Windows 10 HIPAA

HIPAA compliance must be improved in the cloud but also be optimized in deskbound technology. You can take steps toward compliance through improvements of your security policies. Some changes are particularly important for HIPAA compliance. Steps that should be taken within Windows 10 settings, via Group Policy tweaks, are reviewed below.

General Group Policy Tweaks to Improve Windows Security

Windows Group Policy security can be utilized so that your organization’s PCs are more adherent to data security best practices. Some of the most important security best practices for Windows include:

Restrict access.

You can reduce the extent to which users can get into systems. You can restrict access to each individual control panel, either allowing limited access or blocking it completely.

Disable forced restarts.

Every time Windows updates, if you have Windows Update on, it will prompt a restart. You can push back when the restart occurs, but you do not need that prompt to keep coming up on each of the computers. Group Policy can turn off the forced restart feature. Restart the system again once you change that setting. You can also run the Command Prompt, elevated, and command “gpupdate/force” – which puts any group policy changes you make into action.

Disable software installation capability.

Change the configurations of your Group Policy to remove authority to install software from the typical user. By disallowing people from installing these programs, you will minimize the amount of cleanup and maintenance that might be necessary if malware is accidentally downloaded.

Outlaw removable media.

Drives for removable media are common in business as a way to physically carry certain files with you. However, these drives are easy targets to be injected with malware or viruses. Plugging in a drive that is infected could have negative consequences network-wide. To be safe from this threat, you can simply disable removable drives. You can additionally disallow other types of drives, such as USB drives, CDs, and DVDs.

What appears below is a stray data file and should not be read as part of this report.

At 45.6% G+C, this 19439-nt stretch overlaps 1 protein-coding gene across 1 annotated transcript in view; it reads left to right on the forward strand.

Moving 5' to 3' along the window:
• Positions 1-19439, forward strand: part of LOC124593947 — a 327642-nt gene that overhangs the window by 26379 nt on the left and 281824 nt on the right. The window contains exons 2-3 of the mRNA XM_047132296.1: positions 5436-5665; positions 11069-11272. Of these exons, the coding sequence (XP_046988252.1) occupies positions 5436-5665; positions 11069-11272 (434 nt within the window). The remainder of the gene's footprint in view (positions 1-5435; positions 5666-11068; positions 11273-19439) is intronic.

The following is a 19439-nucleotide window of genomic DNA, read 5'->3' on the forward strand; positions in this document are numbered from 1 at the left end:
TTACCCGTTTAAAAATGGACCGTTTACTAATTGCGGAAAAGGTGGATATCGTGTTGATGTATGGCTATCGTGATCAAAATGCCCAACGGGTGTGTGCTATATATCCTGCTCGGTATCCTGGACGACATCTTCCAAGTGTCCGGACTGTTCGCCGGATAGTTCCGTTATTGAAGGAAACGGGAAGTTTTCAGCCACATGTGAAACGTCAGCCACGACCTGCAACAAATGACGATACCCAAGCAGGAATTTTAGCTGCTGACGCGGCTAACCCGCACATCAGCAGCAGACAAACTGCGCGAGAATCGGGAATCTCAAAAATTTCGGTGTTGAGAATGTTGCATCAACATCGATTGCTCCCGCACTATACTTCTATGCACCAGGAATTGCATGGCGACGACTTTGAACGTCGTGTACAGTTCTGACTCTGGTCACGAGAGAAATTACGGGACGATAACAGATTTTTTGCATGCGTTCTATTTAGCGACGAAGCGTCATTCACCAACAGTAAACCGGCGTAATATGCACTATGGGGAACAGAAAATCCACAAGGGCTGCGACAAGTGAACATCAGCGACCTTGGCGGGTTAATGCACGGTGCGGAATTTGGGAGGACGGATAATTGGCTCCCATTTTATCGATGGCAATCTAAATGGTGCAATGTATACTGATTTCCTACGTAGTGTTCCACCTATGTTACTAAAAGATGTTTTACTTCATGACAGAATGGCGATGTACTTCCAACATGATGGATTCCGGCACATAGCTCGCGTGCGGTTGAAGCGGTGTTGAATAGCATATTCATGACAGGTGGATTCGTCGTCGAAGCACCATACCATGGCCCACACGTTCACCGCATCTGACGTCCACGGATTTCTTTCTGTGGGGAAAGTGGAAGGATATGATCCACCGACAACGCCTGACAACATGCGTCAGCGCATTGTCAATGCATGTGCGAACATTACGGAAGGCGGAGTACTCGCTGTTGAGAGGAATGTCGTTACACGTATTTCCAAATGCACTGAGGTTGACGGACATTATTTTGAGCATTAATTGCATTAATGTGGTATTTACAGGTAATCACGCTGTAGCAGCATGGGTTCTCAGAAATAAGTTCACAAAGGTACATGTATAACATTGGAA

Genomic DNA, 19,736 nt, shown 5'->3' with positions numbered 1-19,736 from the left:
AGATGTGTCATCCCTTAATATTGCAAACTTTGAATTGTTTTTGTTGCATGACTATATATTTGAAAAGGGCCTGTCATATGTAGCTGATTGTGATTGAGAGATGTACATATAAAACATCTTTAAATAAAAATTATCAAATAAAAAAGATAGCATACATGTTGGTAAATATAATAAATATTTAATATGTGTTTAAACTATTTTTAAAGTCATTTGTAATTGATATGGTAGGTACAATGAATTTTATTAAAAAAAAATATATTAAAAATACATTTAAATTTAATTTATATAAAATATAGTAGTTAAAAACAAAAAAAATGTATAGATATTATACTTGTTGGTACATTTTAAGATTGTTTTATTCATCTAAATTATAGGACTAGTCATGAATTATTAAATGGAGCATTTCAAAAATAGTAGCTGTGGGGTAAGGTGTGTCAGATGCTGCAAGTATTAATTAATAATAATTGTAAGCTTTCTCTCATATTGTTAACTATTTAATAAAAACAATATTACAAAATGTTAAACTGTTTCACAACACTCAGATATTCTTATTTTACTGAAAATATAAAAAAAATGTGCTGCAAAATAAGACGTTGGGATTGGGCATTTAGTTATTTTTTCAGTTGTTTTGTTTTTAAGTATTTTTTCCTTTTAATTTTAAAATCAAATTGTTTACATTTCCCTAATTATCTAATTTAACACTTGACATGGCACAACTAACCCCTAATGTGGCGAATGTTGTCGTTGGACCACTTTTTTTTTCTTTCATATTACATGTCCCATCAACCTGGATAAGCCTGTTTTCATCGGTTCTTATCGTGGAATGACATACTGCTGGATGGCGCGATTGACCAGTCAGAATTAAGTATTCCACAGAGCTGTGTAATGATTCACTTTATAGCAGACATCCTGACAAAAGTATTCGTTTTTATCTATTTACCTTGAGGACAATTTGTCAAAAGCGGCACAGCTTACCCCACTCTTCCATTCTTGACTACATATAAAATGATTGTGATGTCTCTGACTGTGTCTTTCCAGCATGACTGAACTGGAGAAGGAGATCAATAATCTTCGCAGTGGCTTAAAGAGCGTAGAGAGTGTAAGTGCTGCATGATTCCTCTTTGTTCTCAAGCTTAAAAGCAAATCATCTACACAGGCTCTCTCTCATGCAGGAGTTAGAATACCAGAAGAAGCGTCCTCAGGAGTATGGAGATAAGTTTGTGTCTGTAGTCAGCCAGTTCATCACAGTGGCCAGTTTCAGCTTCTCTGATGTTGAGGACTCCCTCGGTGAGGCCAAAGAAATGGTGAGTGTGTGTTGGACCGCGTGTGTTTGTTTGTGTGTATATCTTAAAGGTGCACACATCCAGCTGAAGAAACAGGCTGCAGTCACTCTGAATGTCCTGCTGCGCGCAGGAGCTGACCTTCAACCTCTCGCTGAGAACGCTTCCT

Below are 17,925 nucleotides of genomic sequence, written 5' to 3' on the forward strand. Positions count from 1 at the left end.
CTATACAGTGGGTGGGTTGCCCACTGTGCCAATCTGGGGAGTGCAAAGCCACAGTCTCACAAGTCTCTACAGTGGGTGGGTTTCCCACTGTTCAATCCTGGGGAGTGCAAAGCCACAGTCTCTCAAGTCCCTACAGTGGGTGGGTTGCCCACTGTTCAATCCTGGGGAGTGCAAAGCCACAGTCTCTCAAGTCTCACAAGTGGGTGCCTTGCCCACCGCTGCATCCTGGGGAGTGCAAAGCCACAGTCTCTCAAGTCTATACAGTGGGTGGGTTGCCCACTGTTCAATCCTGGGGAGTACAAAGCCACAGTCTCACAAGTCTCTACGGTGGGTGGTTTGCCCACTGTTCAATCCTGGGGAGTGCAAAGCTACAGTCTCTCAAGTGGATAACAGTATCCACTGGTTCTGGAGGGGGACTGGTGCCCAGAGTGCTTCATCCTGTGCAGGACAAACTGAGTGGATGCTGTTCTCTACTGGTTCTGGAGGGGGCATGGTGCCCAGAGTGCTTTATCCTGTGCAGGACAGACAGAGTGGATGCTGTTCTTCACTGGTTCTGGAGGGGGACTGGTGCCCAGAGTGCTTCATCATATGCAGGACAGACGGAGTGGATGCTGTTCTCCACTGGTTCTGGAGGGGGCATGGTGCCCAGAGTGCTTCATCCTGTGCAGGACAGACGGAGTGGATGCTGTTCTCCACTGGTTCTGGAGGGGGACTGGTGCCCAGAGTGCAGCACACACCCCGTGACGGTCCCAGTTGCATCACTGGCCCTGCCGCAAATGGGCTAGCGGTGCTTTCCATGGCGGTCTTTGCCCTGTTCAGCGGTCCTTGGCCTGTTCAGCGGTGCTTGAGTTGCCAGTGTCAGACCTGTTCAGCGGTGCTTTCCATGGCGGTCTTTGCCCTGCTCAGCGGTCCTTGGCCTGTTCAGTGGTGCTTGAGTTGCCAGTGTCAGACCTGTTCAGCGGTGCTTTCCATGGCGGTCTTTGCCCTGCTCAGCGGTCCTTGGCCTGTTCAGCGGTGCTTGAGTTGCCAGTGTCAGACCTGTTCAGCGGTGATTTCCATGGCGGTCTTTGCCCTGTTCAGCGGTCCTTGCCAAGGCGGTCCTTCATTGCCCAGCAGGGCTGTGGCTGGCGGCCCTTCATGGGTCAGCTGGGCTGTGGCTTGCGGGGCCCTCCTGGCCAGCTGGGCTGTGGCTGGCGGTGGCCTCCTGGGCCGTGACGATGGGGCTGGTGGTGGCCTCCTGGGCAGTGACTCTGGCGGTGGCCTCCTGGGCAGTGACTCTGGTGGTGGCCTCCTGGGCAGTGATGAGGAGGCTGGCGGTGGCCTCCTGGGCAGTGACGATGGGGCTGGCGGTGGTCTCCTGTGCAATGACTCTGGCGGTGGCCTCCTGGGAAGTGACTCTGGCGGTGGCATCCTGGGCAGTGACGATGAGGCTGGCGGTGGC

Enable write protection for USB and other removable storage devices within Windows 10 to ensure that no one accidentally or maliciously copies files over to the removable drive (especially when the drive is unencrypted). To enable write protection via the Group Policy:

  1. Enter the Run command (Windows key + R).
  2. Enter gpedit.msc. Click OK.
  3. Within Computer Configuration, under Administrative Templates, within the System tab, choose Removable Storage Access.
  4. You should see Removable Disks: Deny Write Access. Double-click it.
  5. Choose Enabled, Apply, and OK.
  6. Close the window.
  7. Restart your PC.

That will apply to USB drives. Within the same window, you can also disallow access to all CD, DVDs, and other storage by following steps 6-8 within All Removable Storage Classes: Deny All Access.

A HIPAA-Safe Windows Environment

For positive security impact and to more directly meet the needs of HIPAA compliance, do the following within your Windows Group Policy: